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Exclusive report: 3D printing trends to watch in 2020

Alissa Demorest

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Exclusive report: 3D printing trends to watch in 2020

MMB's 3D printed anodized metal "feathers"

© © Nicolas Rodet

There seems no end in sight in the fast-paced development of 3D printing technologies. A new report* published by trade show 3DPrint Lyon (an Infopro Digital event) outlines emerging trends in the sector in France. While luxury remains a tiny piece of the pie, the industry is monitoring what 3D printing can bring to the table.

The recently published study reports on 3D printing trends in France in the context of what has become a burgeoning global market; it broke the $10bn barrier in 2019 and continues to register annual growth upwards of 15%. The rising number of 3D printer manufacturers is also testimony to the market’s buoyant health: between 2015 and 2020 their number more than doubled to reach 520, with close to 2,000 printer models available today.

Despite these impressive numbers, 3D printing currently accounts for only 0.1% of global industrial production, says the report, highlighting its “immense potential” in the years to come. “3D printing has become a must-have technology to improve companies’ competitiveness and bring production closer to the client. However, cost remains a major obstacle to the expansion of the technology, especially when it comes to (printing) materials”.

The report highlights four major trends that characterize the market in 2020.

  • Large-formats printers are on the rise, allowing engineers and designers to print large-scale prototypes in a single operation. This means that they don’t need to print and then assemble several pieces. Alternately several objects can be printed at once.  
  • Metal 3D printing is taking off for prototypes and custom components and traditional manufacturers are now facing stiff competition from startups as well as tech giants, such as HP and Xerox. The price of the printer itself remains an issue as do maintenance and energy costs. Printed pieces also require additional finishing techniques, making the process more lengthy and costly.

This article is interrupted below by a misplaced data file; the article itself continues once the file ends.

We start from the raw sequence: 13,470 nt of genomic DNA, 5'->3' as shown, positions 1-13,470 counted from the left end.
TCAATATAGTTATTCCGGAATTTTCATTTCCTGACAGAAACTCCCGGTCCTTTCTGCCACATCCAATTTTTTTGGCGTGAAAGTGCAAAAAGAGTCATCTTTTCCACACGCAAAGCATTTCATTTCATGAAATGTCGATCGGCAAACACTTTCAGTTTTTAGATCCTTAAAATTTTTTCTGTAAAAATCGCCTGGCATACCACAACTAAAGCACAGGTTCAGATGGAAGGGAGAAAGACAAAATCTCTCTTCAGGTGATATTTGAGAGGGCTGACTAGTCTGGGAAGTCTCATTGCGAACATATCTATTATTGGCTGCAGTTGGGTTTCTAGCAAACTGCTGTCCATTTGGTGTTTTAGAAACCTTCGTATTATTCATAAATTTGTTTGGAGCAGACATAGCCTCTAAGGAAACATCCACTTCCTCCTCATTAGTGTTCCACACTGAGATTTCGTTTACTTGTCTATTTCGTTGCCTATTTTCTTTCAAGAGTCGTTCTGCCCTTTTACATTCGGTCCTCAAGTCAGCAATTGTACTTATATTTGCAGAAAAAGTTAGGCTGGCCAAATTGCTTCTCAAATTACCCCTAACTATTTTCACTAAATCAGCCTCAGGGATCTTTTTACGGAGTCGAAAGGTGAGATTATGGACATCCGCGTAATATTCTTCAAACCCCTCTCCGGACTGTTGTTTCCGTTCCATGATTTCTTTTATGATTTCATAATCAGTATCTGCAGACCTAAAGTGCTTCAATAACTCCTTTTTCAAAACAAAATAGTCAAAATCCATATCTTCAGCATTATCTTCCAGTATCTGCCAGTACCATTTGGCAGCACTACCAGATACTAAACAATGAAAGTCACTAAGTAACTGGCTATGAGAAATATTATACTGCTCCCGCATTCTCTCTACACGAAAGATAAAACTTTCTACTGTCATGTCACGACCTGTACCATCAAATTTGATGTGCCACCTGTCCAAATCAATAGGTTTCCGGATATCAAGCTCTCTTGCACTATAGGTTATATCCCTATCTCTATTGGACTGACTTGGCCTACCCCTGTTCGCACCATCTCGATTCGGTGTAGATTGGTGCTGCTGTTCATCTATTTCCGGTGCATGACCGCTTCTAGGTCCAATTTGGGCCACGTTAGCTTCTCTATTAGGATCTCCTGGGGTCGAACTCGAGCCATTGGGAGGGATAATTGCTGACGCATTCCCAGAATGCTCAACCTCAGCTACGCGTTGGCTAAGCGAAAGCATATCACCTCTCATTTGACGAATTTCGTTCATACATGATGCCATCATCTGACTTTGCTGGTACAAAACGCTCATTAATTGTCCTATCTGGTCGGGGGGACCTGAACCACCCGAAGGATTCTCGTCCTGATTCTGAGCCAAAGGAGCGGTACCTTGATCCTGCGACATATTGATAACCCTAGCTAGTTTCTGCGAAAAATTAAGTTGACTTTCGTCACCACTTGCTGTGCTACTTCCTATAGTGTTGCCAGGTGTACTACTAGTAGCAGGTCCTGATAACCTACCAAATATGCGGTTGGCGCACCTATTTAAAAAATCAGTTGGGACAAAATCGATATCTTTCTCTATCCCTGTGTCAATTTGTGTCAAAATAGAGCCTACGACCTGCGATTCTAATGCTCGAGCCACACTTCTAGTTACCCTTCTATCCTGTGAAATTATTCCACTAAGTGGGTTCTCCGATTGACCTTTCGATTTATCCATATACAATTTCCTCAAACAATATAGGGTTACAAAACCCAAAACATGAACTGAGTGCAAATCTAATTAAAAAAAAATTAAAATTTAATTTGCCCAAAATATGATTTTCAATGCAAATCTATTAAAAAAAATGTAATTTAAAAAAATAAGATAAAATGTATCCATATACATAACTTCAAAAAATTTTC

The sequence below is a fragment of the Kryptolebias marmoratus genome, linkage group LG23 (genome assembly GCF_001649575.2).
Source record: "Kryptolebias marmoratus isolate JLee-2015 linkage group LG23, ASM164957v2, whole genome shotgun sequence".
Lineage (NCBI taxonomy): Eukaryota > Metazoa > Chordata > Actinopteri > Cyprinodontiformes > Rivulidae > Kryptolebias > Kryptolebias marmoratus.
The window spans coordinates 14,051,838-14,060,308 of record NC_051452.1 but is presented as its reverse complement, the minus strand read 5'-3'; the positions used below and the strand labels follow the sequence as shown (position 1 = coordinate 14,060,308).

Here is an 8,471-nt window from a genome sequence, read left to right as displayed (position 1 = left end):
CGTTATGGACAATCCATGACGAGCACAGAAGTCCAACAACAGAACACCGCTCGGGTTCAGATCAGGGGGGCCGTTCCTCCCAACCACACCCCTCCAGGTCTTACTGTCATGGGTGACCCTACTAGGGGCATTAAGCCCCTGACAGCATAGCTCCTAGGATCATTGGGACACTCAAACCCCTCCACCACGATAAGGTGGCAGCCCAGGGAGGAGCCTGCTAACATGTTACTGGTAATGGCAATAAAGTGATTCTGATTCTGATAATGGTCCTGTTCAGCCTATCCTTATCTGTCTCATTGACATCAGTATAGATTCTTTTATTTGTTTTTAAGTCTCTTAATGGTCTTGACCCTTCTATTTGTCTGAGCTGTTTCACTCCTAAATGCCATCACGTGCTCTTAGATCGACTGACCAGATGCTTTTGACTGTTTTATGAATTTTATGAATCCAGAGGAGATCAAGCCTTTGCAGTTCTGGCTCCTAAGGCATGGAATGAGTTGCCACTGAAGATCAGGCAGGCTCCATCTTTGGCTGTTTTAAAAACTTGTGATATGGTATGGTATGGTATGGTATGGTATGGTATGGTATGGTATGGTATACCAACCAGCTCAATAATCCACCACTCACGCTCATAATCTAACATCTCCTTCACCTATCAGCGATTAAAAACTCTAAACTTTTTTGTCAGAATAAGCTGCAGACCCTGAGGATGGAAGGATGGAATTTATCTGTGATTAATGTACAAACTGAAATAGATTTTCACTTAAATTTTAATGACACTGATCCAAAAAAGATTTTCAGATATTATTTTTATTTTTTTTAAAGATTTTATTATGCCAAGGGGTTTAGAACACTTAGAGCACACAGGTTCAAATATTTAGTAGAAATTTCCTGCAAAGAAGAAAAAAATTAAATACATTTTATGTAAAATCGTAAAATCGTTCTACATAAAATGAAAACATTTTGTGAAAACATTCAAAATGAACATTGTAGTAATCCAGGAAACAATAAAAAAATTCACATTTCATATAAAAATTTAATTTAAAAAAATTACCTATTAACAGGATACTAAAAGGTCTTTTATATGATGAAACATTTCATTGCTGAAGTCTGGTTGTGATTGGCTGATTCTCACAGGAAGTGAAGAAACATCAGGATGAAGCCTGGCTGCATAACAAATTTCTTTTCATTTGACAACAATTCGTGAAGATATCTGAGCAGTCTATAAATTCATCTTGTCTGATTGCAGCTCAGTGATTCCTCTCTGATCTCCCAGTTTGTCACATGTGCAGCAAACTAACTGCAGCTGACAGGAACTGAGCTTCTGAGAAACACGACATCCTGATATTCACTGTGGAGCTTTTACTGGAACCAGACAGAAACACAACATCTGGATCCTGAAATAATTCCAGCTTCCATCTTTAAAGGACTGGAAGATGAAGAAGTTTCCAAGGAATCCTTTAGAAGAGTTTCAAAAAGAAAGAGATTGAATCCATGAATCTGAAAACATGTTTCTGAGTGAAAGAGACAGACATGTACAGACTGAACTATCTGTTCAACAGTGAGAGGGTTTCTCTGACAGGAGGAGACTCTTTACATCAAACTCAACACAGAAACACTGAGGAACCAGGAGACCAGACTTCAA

• Printers that can work with high-performance thermoplastics, such as PEEK and ULTEM are increasingly in demand. While these lighter-weight materials are more resistant to chemicals and high temperatures than thermoplastics, such as PLA or ABS for example, they are also more costly.
  • The printing of composite materials is gaining ground. Carbon fiber added to a range of thermoplastics makes them more lightweight and resistant. These materials are giving metal alternatives new competition.

Aerospace, automobile, orthodontics, tooling and production systems remain the most active sectors in 3D printing, utilizing the technology not just for mockups and prototypes, but increasingly for industrial-scale production.

While the luxury segment is making timid inroads in the 3D printing market (as recent initiatives from Chanel among others attest), much of this activity remains for limited editions and short production runs. As is typical of the luxury market, brands are approaching the technology with its traditional aversion to risk. Yet given the speed of innovation in 3D printing, some might well fast-track their developments in the sector. Watch this space.

* These trends were sourced from a three-part report in French, 2020 État des lieux du marché de l’impression 3D en France by Aniwaa, 3DPrint and kxiop. To read the report, click here.

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